'Ma' Is a Big "Nah" Directed by Tate Taylor
Starring Octavia Spencer, Diana Silvers, Juliette Lewis, Luke Evans, Missi Pyle, McKaley Miller, Allison Janney
Published May 30, 2019This should probably go without saying, but listen up teenagers: if a clingy 40-something invites you to come party in their basement, don't go!
Ma stars Octavia Spencer as Sue Ann (aka "Ma"), a lonely veterinary tech who befriends a group of teenagers after they ask her to buy alcohol. Not only does she agree to get them booze, she offers up her basement as a hangout spot. The rules are simple: just don't go upstairs. Sounds innocent enough, right?
Almost immediately, Ma stumbles thanks to serious pacing issues. Ma's dark side is introduced clumsily, as she's a stalker from the get-go. In one of her first interactions with the teens, she pulls out a gun and forces one of the boys to strip naked. Then she's like "just kidding" and the kids are all like "HAHAHA GOOD ONE MA" and they go back to having a party. The idea that the kids wouldn't immediately shun Ma requires a major leap of logic.
We gradually learn more about Ma's backstory, and the only real twist is how mundane it all is: she was bullied as a teen, so now she's seeking acceptance from (and revenge against) the popular kids who once mocked her.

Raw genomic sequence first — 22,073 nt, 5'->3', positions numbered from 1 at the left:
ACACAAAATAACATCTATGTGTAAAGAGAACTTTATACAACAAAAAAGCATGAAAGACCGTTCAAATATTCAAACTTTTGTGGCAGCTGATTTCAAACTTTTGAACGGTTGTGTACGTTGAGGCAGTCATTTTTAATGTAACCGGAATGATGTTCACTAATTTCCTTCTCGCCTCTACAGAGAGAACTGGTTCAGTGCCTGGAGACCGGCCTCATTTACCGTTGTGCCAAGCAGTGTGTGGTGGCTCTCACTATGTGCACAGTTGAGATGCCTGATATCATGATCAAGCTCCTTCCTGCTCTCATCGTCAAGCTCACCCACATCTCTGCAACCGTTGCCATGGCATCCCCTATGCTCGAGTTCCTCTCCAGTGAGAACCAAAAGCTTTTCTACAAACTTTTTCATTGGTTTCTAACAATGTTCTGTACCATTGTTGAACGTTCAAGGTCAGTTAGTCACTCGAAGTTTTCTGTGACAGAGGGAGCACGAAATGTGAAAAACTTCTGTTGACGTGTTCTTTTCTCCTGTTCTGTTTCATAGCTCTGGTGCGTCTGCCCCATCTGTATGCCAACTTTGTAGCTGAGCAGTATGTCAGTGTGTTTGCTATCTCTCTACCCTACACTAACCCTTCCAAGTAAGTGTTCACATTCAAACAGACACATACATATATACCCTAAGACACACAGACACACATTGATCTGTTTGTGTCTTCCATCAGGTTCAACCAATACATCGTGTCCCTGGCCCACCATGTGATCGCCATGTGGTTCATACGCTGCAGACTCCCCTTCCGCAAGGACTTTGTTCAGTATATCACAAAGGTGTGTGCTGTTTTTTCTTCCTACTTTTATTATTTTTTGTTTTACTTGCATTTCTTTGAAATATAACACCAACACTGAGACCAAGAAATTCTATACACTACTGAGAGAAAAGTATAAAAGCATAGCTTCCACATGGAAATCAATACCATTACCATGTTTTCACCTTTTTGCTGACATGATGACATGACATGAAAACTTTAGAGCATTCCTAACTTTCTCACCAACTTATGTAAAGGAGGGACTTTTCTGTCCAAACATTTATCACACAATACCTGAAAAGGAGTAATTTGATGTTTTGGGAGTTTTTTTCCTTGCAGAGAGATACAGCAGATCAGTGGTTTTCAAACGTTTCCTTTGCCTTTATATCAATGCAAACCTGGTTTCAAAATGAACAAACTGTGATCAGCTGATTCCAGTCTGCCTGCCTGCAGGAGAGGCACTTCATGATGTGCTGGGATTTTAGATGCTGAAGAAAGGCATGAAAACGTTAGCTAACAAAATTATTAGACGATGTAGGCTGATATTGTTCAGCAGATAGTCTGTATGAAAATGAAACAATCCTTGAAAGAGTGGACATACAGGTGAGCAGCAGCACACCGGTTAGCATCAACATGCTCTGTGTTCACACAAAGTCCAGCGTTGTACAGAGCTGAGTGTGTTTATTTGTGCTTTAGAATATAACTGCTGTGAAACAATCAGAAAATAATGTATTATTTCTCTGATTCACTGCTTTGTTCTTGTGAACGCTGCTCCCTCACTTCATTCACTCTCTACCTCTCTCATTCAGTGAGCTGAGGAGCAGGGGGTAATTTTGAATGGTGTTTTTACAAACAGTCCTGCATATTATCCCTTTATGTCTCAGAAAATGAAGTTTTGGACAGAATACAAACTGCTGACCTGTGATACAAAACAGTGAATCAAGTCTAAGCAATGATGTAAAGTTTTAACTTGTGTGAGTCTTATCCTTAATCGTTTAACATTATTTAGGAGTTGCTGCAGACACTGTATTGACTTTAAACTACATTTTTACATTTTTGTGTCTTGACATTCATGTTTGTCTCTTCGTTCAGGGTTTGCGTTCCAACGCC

In the second half, Ma suddenly ramps up from mystery-thriller to bloody body horror, and the transition is so jarring that it's laughable. Even as a gross-out movie, Ma falls short: it's not smart enough to be a psychological thriller, and it's not gruesome enough to be torture porn.
Ma's only redeeming quality is its young actors. In particular, lead teen Diana Silvers is sympathetic and relatable as Maggie, a kid trying to fit in with the cool crowd at a new school. In an alternate universe, this might have been a decent teen drama. Juliette Lewis is underdeveloped as Maggie's struggling mom Erica, and while Octavia Spencer gives the title role the old college try, there's not much she can do with a script this clunky. Allison Janney presumably owed someone a favour, since she's hilarious in a bit part as Ma's boss.
On the bright side, Ma's attempts at creepy tension and shocking violence are so inept that it's quite funny. The audience at my screening was openly laughing — not in the way that horror fans laugh as a way to release tension, but because the whole thing was so ridiculous that it worked as a comedy.
In fact, the only truly horrifying part of the whole film was when one guy near the front turned around and viciously screamed "SHUT THE FUCK UP!" at all the people making fun of the movie. Now that's scary.